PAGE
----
At 2:41 PM 4/25/95, Dermot Tynan wrote:
>The RTT of
>a single packet through a stateless firewall is pretty much irrelevant
>at FDDI speeds. Sure, the *per packet* overhead is marginal, but if
>you do have an FDDI link, the overall bandwidth-gating item will
>probably be the firewall. You'll be paying for a high-bandwidth link
>to the outside world, and it will run into packet starvation on
>trasmit, and dropped packets on receive.
[...and so on...]
I'm surprised that no one has yet pointed out the obvious solution to this
with off-the-shelf technology: If you've got a T3 or better into the
Internet and are feeding it with an FDDI, chances are that you've got a
pretty big installation behind it, with multiple LANs feeding into your
FDDI border. It's also likely that you have enough budget to purchase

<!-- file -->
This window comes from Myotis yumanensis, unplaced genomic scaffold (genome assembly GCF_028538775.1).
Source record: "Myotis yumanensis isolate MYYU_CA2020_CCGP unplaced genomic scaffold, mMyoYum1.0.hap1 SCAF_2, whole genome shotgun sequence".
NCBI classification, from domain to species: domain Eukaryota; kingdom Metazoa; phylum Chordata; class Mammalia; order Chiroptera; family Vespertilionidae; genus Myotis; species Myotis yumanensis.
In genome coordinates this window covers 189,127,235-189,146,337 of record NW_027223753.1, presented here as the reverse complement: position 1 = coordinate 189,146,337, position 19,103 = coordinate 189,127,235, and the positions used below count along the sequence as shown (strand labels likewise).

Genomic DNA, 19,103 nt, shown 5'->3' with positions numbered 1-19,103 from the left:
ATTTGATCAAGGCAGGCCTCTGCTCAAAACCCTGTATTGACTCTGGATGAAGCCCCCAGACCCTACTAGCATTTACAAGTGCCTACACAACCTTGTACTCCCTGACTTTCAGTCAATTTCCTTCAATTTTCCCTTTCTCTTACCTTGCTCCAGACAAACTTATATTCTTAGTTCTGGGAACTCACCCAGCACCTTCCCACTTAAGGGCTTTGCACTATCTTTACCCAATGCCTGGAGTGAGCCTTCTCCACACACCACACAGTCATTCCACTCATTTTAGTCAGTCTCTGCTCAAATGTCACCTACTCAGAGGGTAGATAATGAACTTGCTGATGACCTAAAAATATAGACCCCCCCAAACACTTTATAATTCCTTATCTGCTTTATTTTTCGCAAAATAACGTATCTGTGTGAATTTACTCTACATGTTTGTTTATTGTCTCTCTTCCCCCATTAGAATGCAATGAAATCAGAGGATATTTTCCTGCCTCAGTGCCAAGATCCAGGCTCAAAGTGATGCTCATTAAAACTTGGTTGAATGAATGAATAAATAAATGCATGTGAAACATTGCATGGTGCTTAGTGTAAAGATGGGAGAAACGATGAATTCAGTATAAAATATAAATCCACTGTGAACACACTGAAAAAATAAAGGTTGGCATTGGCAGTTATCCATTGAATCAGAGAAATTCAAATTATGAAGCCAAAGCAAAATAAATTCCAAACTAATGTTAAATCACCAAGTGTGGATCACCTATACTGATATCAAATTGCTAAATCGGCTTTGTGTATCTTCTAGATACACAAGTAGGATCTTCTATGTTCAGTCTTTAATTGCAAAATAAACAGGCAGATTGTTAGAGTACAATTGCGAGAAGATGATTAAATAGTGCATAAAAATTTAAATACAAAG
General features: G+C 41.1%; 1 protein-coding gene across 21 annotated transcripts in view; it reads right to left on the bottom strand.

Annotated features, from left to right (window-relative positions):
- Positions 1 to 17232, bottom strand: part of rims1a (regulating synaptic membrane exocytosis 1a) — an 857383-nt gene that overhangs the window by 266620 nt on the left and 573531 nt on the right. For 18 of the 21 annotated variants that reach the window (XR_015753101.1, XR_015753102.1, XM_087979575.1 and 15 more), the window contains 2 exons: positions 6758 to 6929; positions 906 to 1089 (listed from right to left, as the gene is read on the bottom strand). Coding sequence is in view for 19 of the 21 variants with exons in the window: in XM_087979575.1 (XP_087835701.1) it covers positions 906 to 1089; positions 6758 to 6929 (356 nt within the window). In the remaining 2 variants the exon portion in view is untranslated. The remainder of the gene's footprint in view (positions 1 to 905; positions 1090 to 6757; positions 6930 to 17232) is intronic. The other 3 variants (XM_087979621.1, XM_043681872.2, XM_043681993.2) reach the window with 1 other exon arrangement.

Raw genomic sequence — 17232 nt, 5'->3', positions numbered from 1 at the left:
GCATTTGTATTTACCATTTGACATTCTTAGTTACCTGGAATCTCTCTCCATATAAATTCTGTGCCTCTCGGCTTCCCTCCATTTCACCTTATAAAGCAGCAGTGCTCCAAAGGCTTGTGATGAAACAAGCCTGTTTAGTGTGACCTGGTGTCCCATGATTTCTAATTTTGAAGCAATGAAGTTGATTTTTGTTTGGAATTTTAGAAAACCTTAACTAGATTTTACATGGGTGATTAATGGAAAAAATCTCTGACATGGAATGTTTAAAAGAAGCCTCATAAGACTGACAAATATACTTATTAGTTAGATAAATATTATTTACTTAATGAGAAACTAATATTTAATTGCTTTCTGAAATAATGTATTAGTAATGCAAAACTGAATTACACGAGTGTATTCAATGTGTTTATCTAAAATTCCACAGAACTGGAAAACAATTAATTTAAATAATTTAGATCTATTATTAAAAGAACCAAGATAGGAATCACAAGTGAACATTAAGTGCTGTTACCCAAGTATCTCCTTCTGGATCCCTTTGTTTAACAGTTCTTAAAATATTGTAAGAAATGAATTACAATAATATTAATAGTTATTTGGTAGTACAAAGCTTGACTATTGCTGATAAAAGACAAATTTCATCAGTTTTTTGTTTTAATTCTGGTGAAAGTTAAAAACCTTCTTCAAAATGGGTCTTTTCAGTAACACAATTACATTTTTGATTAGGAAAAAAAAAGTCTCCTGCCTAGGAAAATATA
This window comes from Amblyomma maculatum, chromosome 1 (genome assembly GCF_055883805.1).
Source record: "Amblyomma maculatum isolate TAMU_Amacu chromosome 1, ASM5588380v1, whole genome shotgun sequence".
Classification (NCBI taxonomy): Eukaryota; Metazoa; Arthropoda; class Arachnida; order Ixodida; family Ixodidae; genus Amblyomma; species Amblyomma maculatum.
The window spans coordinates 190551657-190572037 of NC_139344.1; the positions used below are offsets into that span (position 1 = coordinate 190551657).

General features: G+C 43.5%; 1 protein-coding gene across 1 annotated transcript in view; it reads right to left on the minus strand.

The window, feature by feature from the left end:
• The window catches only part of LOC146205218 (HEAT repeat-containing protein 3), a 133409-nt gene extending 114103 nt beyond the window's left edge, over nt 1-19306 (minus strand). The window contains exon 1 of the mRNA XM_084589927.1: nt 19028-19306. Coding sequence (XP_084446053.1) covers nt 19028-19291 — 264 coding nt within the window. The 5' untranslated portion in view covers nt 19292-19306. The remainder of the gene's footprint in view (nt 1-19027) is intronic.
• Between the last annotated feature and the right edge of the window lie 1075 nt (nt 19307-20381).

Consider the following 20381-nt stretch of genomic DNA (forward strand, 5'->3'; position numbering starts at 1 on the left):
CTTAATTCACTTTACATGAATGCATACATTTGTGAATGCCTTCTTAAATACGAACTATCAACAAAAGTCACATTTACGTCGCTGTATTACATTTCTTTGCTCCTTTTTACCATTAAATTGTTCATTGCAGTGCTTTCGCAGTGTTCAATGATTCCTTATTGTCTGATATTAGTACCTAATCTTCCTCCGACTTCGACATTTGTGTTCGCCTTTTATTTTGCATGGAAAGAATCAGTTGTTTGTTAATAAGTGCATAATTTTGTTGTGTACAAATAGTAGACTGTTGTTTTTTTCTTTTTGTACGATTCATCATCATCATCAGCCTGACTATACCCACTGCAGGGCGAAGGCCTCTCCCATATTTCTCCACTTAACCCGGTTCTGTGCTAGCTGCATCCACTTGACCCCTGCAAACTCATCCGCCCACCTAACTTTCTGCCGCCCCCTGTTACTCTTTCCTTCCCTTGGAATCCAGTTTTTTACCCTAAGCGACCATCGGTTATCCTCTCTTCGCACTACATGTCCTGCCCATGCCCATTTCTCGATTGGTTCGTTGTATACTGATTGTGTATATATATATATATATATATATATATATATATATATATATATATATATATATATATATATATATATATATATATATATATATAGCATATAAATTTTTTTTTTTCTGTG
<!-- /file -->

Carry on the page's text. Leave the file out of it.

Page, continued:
multiple firewalls. In that case, you can do some simple load sharing by
running multiple firewalls closer to the machines they're screening and
keeping your firewall off the border net. No funky parallel processors
This requires management of multiple firewall machines (though they could
be configured identically), and it won't work for everyone (e.g.,if you
have the need to protect a single big honkin' machine that's directly
attached to your FDDI) but for a lot of people it should be a no-brainer.
Am I missing something fundamental here? Or are folks just really fond of
the big expensive bottleneck solution?